Keeping Your Bank Account And Credit Cyber-Smart
August 2, 2019
Financial institutions and hacking go hand-in-hand these days and keeping your bank account and credit from being the next victim is more important than ever. The safest approach, although the least favorite, is assuming that if your data hasn’t yet been hacked that at some point it will be. Hacking banks and their account holders is the most direct cash infusion a hacker can get…and they know it. According to Kaspersky Lab, attacks on ATMs alone hit an all-time high in 2017 with malware-as-a-service (MAAS) opportunities. With this service, even hacking “hacks” who have no cybercrime experience can watch an instructional “how to” video on how to target an ATM successfully. With all the relentless email phishing attacks and step-by-step advice on hacking, guarding our finances with common sense protection is something we all need to do. It all starts by being proactive with your accounts.
- Password security. It’s time to put passion into passwords! Assuming your account will at some point be breached, there’s no reason to make it easier for hackers to break your passwords. Every account deserves a unique password that is eight characters or longer and is a combination of numbers, upper and lowercase letters, and symbols. Try to create a sequence with meaning to make it easier to remember, though not easy to guess or dictionary words. If necessary, write the passwords down. Remember not to leave your written passwords somewhere they are easily found by others.
- Always use two-factor authentication (2FA) or as also referred to, multi-factor authentication (MFA). In the wake of massive financial hacking, most banks and social media provide 2FA as a second security step and can be easily set-up with accounts. When logging into an account, the bank sends a security code to your phone. To complete the login process, the code is needed as the second verification. It’s a great and easily added security layer, with the idea being that even if a hacker cracks your password, unless they have your phone, they’ll never get the 2FA needed to login.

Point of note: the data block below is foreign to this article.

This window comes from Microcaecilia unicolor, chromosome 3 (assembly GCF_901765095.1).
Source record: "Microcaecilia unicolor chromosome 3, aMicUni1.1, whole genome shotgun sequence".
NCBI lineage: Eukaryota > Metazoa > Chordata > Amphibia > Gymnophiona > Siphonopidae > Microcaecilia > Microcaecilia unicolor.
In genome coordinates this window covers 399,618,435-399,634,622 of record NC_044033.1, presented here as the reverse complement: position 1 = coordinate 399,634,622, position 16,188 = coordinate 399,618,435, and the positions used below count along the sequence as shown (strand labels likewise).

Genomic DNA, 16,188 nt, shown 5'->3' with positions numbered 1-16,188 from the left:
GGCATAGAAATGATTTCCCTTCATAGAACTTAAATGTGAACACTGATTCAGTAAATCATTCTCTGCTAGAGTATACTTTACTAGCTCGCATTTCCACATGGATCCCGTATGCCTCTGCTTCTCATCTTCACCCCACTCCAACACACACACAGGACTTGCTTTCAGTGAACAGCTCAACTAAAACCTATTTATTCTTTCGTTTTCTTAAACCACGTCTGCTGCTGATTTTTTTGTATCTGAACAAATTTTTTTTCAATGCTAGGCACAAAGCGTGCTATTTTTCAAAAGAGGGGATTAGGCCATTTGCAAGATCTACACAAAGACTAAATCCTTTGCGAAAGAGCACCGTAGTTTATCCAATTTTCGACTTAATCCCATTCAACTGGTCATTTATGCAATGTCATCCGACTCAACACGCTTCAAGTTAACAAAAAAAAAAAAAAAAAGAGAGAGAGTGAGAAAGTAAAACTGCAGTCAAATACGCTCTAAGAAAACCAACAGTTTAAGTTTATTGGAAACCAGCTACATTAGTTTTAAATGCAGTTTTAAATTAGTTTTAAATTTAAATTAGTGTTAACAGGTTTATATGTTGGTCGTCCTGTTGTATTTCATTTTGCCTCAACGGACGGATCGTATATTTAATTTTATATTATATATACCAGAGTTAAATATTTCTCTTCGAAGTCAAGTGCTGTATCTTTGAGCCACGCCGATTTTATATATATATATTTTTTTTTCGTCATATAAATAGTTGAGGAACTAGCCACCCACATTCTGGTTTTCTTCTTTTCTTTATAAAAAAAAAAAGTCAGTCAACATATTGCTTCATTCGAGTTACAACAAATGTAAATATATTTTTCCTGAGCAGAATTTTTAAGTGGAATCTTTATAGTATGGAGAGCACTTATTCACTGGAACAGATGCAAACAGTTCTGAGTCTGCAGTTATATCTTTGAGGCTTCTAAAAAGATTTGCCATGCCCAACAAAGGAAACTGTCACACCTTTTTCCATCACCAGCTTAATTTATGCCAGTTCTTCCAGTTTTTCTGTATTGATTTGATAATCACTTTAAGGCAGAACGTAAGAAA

- Check your accounts often. No more waiting for your monthly statements. With easy online access, keeping tabs on the financial comings-and-goings is an easy way to spot suspicious transactions. Should anything look questionable, it’s much more effective to alert your bank or provider immediately. Taking fast, proactive steps can prevent further damage to your account should it be breached.
- Of course, always be on the lookout for phishing scams. These are still common and frequent and are getting more difficult to detect all the time. If you are not expecting a link or attachment, regardless of the sender, just don't click it.
- When using ATMS, take a quick look to ensure there isn't a skimming device attached to it. If there is, don't use it and report it to the financial institution. Also, make sure you use ATMs in well-lit areas and where there is plenty of traffic. Hidden ones or those in dark areas are easier targets for ATM scammers.
- Keep tabs on your credit reports. The big three credit bureaus–TransUnion, Equifax, and Experian allow a free credit report annually, so take advantage of getting one free every four months. Doing so allows you to see what’s going on in the background with your credit, and quickly report any nefarious credit-oriented movement.
- Finally, don’t be afraid to freeze your credit. By law, the big three credit bureaus now must offer free credit freezing and un-freezing. Should you spot something suspicious with your credit, a quick freeze can prevent a whole lot of financial heartache by keeping hackers from doing further damage. Just remember that frozen credit prevents access to your reports for anyone, including you.
Stickley on Security
Published August 1, 2019